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In my latest blog on policy approaches to spreading capital, I discuss the idea of unconditional ‘capital grants’ - lump sums of money given to all in recognition of their common status as citizens.

You can read the previous posts in the series here and here, while Benedict Dellot's blog does a great job in explaining why capital is so important. 

This idea is distinct from the more well-known proposal for a basic income; the latter is a regular payment that supplements an individual’s earned income rather than a one-time boost to their wealth/savings. And as a one-time payment, an unconditional capital grant would necessarily be much larger in size than a basic income.

This in turn reveals the different intentions behind the provision of capital rather than income: instead of topping up consumption, a publicly provided capital grant would exist so that all of society could reap the benefits of access to wealth (clearly not the case currently). These benefits include the ability to cover (without taking on debt) large irregular expenditures such as starting up a business or other personal venture, paying for education and/or skills training, forgoing work temporarily to rest/pursue hobbies, and last but not least investing wealth to generate returns.

Specific proposals that have been put forward for universal capital grants illustrate the importance of the scale factor: on the lower end Julian Le Grand suggests the figure of £10,000 per person, Thad Williamson recommends $50,000, while Ackerman and Alstott go for the considerable sum of $80,000. That last figure comes from the costs of covering an American university education, which have only grown since then. Again, the emphasis is on providing sums of money large enough to provide financial security, cover substantial life expenses and generate meaningful returns on investment (which might well vary by country).

The UK’s Child Trust Funds were a modest attempt to make every citizen an asset-holder – the government provided an initial sum which could be topped up by friends and relatives – but the voucher value of £250 looks insignificant next to the more ambitious proposals above.

Apart from Le Grand’s proposal, these sums are far greater than the annual basic incomes of a few thousand pounds supported by the UK Green Party and by campaigning organisations such as Citizen’s Income Trust and Basic Income UK. Universal capital grants are not the same thing as a basic income, and would not negate the need for the latter. A basic income would be financed largely by existing taxes on income – justified because it addresses income inequality and because it would replace many of the benefits currently funded by income taxes. A citizen’s grant on the other hand would address wealth inequality (currently more skewed than its income counterpart) and would therefore most logically be funded by taxes on wealth.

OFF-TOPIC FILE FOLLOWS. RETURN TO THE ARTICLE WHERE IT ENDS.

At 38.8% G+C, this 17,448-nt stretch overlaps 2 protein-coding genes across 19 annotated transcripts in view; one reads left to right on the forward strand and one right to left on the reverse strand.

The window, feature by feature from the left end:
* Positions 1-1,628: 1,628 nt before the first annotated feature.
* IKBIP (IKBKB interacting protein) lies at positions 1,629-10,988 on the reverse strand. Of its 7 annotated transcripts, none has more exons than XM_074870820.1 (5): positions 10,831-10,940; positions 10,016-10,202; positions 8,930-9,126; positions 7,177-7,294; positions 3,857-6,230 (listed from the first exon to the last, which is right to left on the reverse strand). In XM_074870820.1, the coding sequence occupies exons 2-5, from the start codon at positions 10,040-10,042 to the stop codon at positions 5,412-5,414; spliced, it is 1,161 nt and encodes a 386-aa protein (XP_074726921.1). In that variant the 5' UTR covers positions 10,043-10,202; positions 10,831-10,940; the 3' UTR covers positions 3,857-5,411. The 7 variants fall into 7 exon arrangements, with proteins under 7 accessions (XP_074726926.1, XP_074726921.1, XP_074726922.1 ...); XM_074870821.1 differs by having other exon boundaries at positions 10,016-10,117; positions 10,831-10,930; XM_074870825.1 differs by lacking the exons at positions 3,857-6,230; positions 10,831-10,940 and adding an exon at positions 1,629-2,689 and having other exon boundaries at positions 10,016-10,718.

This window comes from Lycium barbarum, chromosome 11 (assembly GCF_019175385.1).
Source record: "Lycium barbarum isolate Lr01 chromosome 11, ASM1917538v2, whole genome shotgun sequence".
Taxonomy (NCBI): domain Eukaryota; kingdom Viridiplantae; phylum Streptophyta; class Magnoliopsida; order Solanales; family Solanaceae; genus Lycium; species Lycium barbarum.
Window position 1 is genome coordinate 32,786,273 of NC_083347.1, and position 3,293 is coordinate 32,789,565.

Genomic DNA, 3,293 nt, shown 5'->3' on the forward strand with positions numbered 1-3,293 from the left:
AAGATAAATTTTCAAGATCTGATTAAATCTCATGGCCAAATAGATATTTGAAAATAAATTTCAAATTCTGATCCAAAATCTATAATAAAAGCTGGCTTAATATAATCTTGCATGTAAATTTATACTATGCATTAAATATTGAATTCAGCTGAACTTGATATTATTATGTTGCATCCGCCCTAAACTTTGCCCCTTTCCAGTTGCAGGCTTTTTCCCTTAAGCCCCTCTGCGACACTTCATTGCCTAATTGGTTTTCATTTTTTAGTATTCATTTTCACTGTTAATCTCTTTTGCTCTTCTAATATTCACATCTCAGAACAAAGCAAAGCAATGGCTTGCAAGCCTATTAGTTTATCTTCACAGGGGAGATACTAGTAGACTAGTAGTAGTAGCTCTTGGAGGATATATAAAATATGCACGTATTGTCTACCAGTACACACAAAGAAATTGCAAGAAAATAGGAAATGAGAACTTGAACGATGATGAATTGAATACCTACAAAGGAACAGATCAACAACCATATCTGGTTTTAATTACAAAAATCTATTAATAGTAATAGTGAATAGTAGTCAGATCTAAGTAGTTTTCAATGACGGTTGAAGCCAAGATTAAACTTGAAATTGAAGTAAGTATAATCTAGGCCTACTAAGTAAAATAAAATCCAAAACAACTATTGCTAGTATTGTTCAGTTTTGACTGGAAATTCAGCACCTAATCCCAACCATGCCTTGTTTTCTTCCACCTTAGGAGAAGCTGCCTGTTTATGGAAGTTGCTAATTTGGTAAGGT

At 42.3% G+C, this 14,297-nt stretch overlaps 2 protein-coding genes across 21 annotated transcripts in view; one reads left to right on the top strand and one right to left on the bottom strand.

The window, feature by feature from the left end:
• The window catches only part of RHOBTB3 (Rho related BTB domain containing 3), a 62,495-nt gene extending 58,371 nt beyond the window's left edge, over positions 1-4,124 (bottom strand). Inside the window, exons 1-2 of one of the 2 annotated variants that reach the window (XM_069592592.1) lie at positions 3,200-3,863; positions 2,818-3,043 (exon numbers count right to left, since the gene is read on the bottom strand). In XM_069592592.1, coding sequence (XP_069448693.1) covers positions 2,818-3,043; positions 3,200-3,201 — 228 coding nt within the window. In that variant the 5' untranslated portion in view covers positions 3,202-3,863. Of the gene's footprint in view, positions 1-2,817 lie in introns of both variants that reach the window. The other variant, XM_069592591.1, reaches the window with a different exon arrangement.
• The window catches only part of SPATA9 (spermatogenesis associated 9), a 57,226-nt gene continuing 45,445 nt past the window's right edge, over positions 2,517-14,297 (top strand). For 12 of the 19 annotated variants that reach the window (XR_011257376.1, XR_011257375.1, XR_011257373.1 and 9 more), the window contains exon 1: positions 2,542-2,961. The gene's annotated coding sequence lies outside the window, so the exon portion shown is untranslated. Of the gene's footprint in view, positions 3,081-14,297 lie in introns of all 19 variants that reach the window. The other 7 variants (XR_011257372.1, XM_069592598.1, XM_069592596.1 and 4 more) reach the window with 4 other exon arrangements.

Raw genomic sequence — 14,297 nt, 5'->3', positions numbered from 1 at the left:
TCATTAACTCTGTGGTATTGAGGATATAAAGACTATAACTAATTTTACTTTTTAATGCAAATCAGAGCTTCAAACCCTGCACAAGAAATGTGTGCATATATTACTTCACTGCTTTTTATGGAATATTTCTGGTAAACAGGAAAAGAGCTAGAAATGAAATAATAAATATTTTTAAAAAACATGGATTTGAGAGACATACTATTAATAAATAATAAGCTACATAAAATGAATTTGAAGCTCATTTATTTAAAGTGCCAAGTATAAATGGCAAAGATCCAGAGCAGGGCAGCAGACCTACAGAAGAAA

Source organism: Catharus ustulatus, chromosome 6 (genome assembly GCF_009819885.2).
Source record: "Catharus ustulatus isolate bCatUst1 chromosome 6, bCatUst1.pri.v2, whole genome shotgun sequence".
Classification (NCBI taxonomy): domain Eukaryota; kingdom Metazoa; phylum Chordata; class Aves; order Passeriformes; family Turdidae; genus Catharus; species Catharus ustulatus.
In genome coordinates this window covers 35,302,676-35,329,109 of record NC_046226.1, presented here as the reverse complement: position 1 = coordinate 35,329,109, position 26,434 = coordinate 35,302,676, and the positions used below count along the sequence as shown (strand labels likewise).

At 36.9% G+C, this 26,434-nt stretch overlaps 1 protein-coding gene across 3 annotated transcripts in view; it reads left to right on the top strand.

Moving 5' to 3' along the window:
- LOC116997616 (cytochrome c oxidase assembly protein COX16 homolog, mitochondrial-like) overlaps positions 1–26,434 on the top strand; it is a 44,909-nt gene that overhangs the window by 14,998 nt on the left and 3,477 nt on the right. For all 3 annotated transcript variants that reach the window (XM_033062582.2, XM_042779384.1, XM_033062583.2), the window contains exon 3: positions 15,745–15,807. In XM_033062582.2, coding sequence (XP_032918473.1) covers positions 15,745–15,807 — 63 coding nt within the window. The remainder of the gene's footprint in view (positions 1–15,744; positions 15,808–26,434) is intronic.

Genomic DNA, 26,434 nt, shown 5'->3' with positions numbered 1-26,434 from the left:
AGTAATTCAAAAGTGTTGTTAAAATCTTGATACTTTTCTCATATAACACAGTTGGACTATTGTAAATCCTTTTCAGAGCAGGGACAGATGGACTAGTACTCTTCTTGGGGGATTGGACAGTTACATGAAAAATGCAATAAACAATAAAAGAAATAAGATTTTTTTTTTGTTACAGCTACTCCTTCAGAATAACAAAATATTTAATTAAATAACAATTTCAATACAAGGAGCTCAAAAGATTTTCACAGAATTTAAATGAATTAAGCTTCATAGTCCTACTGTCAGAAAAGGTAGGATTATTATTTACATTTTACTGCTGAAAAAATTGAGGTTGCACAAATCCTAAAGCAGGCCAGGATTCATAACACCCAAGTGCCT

Our upcoming Power to Create report on capital ownership will recommend shifting the burden of taxation from income to wealth – and an obvious source of financing would be the taxation of inheritance. From a philosophical perspective, this intuitively makes sense as the universal capital grant is best understood as a national inheritance bequeathed to every citizen. Although one might plausibly argue that a person is entitled to the wealth that they have accumulated over a lifetime, this entitlement becomes far more questionable when it is being passed down to friends or family members who played little to no role in producing it. More radically, one could question the role of personal effort itself in the accumulation of riches, when much of it is the result of natural gifts, societal institutions and norms, past technological progress, and the achievements of previous generations (and indeed the accumulated inheritances passed down through history, frequently untaxed).

In his article for Politics Inspires, political theorist Stuart White lists just a few of the reasons why a society that offered an inheritance tax funded citizen’s inheritance would be ethically fairer and freer than one where inheritance remained a purely private affair. Similar to the above arguments about the dubiousness of inheritance claims, White makes the simple point that in a world of universal capital grants, everyone would be guaranteed an inheritance regardless of the economic circumstances they were arbitrarily born into. Furthermore, each citizen would receive their grant at a predictable time and be able to plan for its usage, unlike their private counterparts which are dependent on the unpredictability of death and generally received later in life.